clock menu more-arrow no yes mobile

Filed under:

Ryan Merritt was great when it mattered most in his rookie season

The young rookie starter had very few major league appearances in 2016, but he truly stood out in the time he had.

Nick Turchiaro-USA TODAY Sports

At the beginning of the 2016 season, Ryan Merritt was one of the top starters for the Columbus Clippers. On May 30, Merritt made his major league debut against the Texas Rangers; he looked phenomenal over 4.1 innings against one of the more potent lineups in baseball, allowing just 1 hit and no runs in his outing.

From there, Ryan headed back to Columbus and would remain there until he made another relief appearance for the Tribe, this time on August 4 against the Minnesota Twins. Again, no runs (this time only over one inning). I had a chance to see him make one of his last AAA starts on August 17 against the Durham Bulls, and I was immediately impressed with his control, his pitch sequencing, and his knee-buckling curveball.

When rosters expanded in September, Merritt found his way back to Cleveland for what we hope will be the final time.

Ryan Merritt: A left-handed Josh Tomlin

Merritt ended his first stint at the MLB level with a grand total of 11.0 IP, 6 H, 2 ER, 0 BB, 0 HR, and 6 K. If that line seems familiar, it's probably because you are thinking that it is very reminiscent of Josh Tomlin, just without the home runs.

Merritt has a lot of similarities to Tomlin, in fact: His fastball tops out around 88-89 MPH, he has impeccable control (which results in very few walks), and he is fantastic at picking the right pitch and putting it where it needs to go. There are, however, a few main differences. Merritt has an incredible curve ball, he gives up fewer than a home run/inning (in the minors, anyway), and he's left-handed.

As we saw with Tomlin over the course of the 2016 season (Matt Schlichting writes about him here), a soft-tossing precision pitcher can have success in the majors. A big test for Merritt next season will be whether or not he can continue to pound the strike zone while avoiding the longball when he's pitted against higher caliber hitters.

An unlikely postseason hero

Ryan Merritt made just one start in the 2016 playoffs, but it was one that no one will soon forget. Merritt wasn't needed in the ALDS thanks to the Cleveland Indians sweeping the Boston Red Sox and ending David Ortiz's career with a whimper instead of a bang [Editor's note: Just another reminder, the Indians swept the Red Sox in the ALDS]. However, in a best of 7 series, the Indians needed another starter in addition to Kluber, Bauer, and Tomlin. And, thanks to Bauer's lacerated drone finger, the bullpen was relied on extensively.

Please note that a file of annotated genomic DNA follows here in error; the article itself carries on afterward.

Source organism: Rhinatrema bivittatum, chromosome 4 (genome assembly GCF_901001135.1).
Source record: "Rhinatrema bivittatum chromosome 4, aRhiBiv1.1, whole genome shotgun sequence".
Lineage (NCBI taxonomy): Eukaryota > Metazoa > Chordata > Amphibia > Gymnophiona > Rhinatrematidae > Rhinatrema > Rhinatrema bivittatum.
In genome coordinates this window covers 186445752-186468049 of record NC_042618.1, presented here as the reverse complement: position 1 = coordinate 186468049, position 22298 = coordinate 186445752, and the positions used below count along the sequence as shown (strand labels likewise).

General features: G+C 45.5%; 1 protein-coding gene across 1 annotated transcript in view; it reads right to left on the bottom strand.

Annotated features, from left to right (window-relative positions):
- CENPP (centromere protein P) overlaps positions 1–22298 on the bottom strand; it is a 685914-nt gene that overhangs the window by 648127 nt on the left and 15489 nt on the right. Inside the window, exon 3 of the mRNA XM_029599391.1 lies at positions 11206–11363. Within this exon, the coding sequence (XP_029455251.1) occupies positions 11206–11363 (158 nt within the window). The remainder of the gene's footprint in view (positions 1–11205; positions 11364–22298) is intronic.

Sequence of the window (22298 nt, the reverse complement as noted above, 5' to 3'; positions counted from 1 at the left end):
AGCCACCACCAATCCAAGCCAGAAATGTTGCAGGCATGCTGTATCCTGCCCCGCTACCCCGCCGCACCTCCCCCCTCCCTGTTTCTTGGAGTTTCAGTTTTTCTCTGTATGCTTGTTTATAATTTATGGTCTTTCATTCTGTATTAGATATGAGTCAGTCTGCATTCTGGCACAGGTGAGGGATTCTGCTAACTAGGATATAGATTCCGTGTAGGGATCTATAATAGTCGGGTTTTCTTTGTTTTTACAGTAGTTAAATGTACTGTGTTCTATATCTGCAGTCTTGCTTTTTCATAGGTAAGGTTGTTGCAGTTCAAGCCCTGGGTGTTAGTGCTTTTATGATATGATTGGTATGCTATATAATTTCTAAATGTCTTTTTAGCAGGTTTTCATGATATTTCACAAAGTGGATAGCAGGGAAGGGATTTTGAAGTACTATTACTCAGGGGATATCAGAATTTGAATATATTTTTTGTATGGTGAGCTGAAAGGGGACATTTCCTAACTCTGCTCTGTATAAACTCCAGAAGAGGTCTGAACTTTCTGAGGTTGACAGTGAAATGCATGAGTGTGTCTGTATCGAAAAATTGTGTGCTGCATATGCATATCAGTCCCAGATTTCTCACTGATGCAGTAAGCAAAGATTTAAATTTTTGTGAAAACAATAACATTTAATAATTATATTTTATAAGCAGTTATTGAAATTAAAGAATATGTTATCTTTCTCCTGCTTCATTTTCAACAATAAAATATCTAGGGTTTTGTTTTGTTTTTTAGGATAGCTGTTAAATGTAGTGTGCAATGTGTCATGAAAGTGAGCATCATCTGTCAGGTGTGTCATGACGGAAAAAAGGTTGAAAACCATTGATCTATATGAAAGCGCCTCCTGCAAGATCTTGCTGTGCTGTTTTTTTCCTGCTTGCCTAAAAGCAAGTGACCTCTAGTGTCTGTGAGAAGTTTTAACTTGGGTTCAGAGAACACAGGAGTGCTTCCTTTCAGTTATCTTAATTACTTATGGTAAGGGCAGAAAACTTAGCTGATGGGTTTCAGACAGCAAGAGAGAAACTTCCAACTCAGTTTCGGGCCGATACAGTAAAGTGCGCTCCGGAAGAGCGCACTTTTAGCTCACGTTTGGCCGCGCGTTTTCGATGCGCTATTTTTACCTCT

On the eve of Game 5, Jose Bautista came out and said that Ryan Merritt should be shaking in his boots at the prospect of facing the Blue Jays in the Rogers Centre. Welp, Game 5 happened, and here's Merritt's line: 4.1 IP, 2 H, 0 R, 0 BB, 3 K.

The left-handed rookie with just 11 major league innings under hist belt shut down one of the deadliest lineups in baseball at their home park and sent them home for the rest of the postseason. In the biggest game of his young career, Merritt absolutely lived up to the challenge. Because of his heroics, the internet responded in kind:

However, internet memes aside, the best reaction to Ryan Merritt's game in the ALCS came when fans found out that Ryan was engaged. In the age of internet shopping, Ryan and his fiancee Sarah were registered at several different stores, and fans made sure that their registry was fulfilled in time for their big day.

What will Merritt do in 2017?

During last season when it looked like the Tribe was going to need to call up a rookie pitcher from Triple-A, I compared Mike Clevinger and Ryan Merritt and came to the conclusion that I would prefer to see Clevinger get the nod and be added to the rotation. While I still think that Clevinger can be a viable starter, based on what we saw last season, I'd say that Merritt should be next in line to get any starts should the need arise.

With Carlos Carrasco and Danny Salazar coming back, the rotation looks to be Kluber-Carrasco-Salazar-Bauer-Tomlin (order may vary). That being said, Merritt may open the year back in Triple-A if the idea is to keep him stretched out as a starter, as opposed to having him sit in the MLB bullpen for (potentially) days at a time. As of now, I do think that Merritt has a future as a starter, and he should be the #6 guy for Cleveland in 2017. Expect to see more of Ryan Merritt's "shaking boots" next season.